The Art of Slush Mobiling
How to get out of a sloppy situation
Published: February 1, 2006
The sky is bright, the air crisp and the frozen lake is spread out before you. As you build some speed the snow swirls around you like a shower of diamonds.
Photo by Rob Bick
And then you feel it. A bit of a fishtail, a loss of speed like skiing across a patch of dirt. You dare yourself to look back, knowing full well the “abominable snowman” of riding conditions is taking hungry swipes at your snow-flap.
You have just mined slush.
Dealing with slush is an important skill for any snowmobiler. Of course, the best defense against slush is to avoid riding on frozen lakes and rivers altogether since ice conditions are never guaranteed. Ice conditions can change in a period of several hours. Nonetheless, asking a snowmobiler to avoid crossing lakes is akin to asking a football player to avoid playing in mud.
Sometimes crossing a lake is unavoidable; occasionally it’s irresistible.
If you must cross ice, try to stay on a packed or marked trail. Don’t stop until you reach shore. When traveling over lakes and rivers consider using a buoyant snowmobile suit that – if you break through the ice entirely – will assist you to reach the closest ice surface. Also, carry a set of ice picks. These will help you grip the edge of the ice more easily if you break through.
My first experience with slush occurred at the age of 11 on Big Moose Lake near Old Forge, N.Y. My uncle, my cousin, my brother and I went for a “morning after the thaw” ride. We dutifully followed Uncle Bill out onto the lake and one by one, we all broke through the recently formed crust into the slush below. Being new to snowmobiling over lakes and not knowing anything about ice formation, we all panicked, thinking that we were moments away from being helmet-clad bobbers.
All four of us piled on the ’72 Nordic wide-track and made a break for the shoreline, leaving our slush-encased sleds behind.
We had no idea that the locals at the Big Moose Inn were watching us “flatlanders” from Syracuse with binoculars. They informed us, after a rousing dose of applause, that there was actually ice under the watery slush – we better return to the lake and remove our sleds before they were frozen in place.
And so it was that I received my first lesson in understanding the trials and tribulations of riding ice. But my schooling had just begun.
Where does slush come from anyway? A common explanation is that water is forced up through pressure cracks in the ice and mixes with snow at the surface. Another explanation: A thaw/freeze cycle turns the snow pack on top of the ice into a slush sandwich with an icy crust on top and lake ice underneath.
Soon after the Big Moose Lake incident my family built a cottage in the northern Adirondacks – the perfect classroom for a student of remote snowmobiling. Our cottage lies an hour northwest of Lake Placid on Lake Ozonia. This was virgin territory. No tourists, no groomed trail, no signs, no services. With a compass, a backpack, an old Alouette Eliminator 295, and a desire to explore the great beyond, I was off. Off meant “off the trail” – and “off my rocker” for going some of the places I went alone.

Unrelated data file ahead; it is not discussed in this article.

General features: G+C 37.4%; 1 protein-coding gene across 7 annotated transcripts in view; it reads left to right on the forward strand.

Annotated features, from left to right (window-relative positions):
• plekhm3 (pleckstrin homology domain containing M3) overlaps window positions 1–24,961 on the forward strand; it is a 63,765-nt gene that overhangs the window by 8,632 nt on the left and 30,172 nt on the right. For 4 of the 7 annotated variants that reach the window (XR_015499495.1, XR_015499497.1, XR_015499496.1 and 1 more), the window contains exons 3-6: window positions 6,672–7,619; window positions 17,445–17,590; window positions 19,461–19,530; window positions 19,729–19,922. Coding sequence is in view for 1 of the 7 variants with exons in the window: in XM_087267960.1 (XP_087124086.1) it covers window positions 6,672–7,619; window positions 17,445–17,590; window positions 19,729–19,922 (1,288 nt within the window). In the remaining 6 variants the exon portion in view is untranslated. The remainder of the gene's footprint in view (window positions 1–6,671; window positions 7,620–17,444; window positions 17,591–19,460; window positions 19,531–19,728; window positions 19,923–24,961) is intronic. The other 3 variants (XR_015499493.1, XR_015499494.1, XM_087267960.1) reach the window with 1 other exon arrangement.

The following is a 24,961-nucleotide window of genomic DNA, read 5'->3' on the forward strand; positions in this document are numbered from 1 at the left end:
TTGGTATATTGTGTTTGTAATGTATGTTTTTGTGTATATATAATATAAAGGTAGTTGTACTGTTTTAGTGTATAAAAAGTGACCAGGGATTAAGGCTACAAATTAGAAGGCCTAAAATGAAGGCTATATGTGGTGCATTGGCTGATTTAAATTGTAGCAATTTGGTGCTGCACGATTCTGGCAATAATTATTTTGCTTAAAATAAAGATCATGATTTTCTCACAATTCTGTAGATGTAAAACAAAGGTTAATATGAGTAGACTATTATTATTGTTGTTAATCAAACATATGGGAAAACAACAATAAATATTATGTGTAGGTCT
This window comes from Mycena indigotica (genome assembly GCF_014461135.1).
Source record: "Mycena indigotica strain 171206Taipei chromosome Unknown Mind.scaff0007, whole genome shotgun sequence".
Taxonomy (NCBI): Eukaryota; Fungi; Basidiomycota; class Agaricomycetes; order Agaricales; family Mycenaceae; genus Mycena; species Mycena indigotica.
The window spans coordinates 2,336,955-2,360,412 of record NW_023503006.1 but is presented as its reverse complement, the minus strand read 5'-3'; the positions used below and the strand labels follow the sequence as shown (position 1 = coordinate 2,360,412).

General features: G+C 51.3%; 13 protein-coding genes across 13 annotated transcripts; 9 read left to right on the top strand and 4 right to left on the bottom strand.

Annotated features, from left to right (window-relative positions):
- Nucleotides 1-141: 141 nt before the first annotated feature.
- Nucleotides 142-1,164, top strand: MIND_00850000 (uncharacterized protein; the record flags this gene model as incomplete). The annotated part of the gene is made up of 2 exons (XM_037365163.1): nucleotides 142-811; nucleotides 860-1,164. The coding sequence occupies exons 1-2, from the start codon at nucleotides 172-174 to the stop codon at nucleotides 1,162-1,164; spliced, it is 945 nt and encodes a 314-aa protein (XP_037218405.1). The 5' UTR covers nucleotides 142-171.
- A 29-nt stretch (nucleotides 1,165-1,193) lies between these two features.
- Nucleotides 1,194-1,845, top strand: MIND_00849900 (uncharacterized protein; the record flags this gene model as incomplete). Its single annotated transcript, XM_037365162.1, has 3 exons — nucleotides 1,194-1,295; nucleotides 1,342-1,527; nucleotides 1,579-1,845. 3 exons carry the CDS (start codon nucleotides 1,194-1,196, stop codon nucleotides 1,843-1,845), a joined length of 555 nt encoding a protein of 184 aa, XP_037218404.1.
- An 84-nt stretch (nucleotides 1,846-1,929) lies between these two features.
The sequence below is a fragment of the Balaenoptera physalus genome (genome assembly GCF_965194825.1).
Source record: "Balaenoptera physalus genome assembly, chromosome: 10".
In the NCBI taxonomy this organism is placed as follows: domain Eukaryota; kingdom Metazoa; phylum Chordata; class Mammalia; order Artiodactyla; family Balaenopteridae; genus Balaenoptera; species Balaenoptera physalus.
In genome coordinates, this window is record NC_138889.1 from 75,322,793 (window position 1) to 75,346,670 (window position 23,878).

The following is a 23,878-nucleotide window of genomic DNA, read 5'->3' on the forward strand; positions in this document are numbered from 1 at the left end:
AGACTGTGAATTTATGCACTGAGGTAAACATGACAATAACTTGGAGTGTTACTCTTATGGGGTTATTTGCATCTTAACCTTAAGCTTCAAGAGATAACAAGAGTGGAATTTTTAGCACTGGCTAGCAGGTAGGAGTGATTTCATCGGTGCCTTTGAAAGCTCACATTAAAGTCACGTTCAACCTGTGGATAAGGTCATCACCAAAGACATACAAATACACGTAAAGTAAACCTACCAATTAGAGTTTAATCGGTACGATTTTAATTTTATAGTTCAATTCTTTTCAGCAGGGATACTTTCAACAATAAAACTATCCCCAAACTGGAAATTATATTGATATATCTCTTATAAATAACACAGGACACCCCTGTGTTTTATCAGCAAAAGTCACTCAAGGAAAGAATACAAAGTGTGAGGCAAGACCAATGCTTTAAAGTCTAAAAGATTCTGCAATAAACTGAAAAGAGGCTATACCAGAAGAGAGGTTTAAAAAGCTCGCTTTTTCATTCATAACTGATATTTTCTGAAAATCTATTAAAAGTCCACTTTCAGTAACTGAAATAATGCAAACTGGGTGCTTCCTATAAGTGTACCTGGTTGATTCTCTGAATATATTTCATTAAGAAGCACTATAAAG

What you must know
Slush can surprise you; it is sometimes hidden beneath a layer of fresh powder snow. If you find yourself in slush, don’t panic, but take it seriously because slush may indicate weak or deteriorated ice.
There are a number of things you can do to get yourself and your sled through safely:
• Don’t follow someone’s fresh slush prints. If you are following someone who hits slush, veer off to make your own path – preferably on more solid ice.
• Speed is an asset. If you hit slush, don’t let off the throttle. Chances are, by keeping up your speed you can drive right out of the soup.
• If you get into it, don’t stop. As they say in physics, an object at rest tends to stay at rest, while an object in motion tends to stay in motion. In this case, motion is obviously better.
Despite my best efforts, I still get stopped by slush on occasion. The most effective way I have found to get the sled moving again is to lift the sled out of the slush hole onto fresh snow if possible, initiate momentum by gently giving it gas, walk alongside the sled as it begins to move (run alongside if necessary), then hop on, squeeze that love handle and hang on.
If your boots get sucked off in the process, make a judgment call. How far away are you from camp, how cold are your feet and do you want to go through this ordeal again without your boots on?
Exploration requires preparation
Snowmobiling to me is motorized cross-country skiing. My love of remote snowmobiling means an occasional encounter with slush.
Thus, my advice to those who venture into the backwoods: Buy the right equipment; carry the appropriate tools for backcountry snowmobiling; don’t follow immediately behind another sled; and always carry a spare pair of boots, because you never know when old man winter will unceremoniously borrow yours.
Rob Bick, an avid skier, snowmobiler, climber and photographer, would rather spend a cold snowy day in the mountains than a warm, sunny day by the pool.
If the Ice Gives Way Entirely
Photo by Rob Bick
If you do break all the way through the ice, don’t panic. Follow these self-rescue tips:
- Kick vigorously into a horizontal position and swim to the nearest ice edge. Place hands/arms on unbroken ice – using ice picks or anything sharp to dig in – while kicking hard to propel your body onto the ice, like a seal.
- Once clear, stay flat and roll away to stronger ice.
- Stand, keep moving and find shelter fast.
– Snoman Inc., Manitoba, www.snoman.mb.ca/safety.htm
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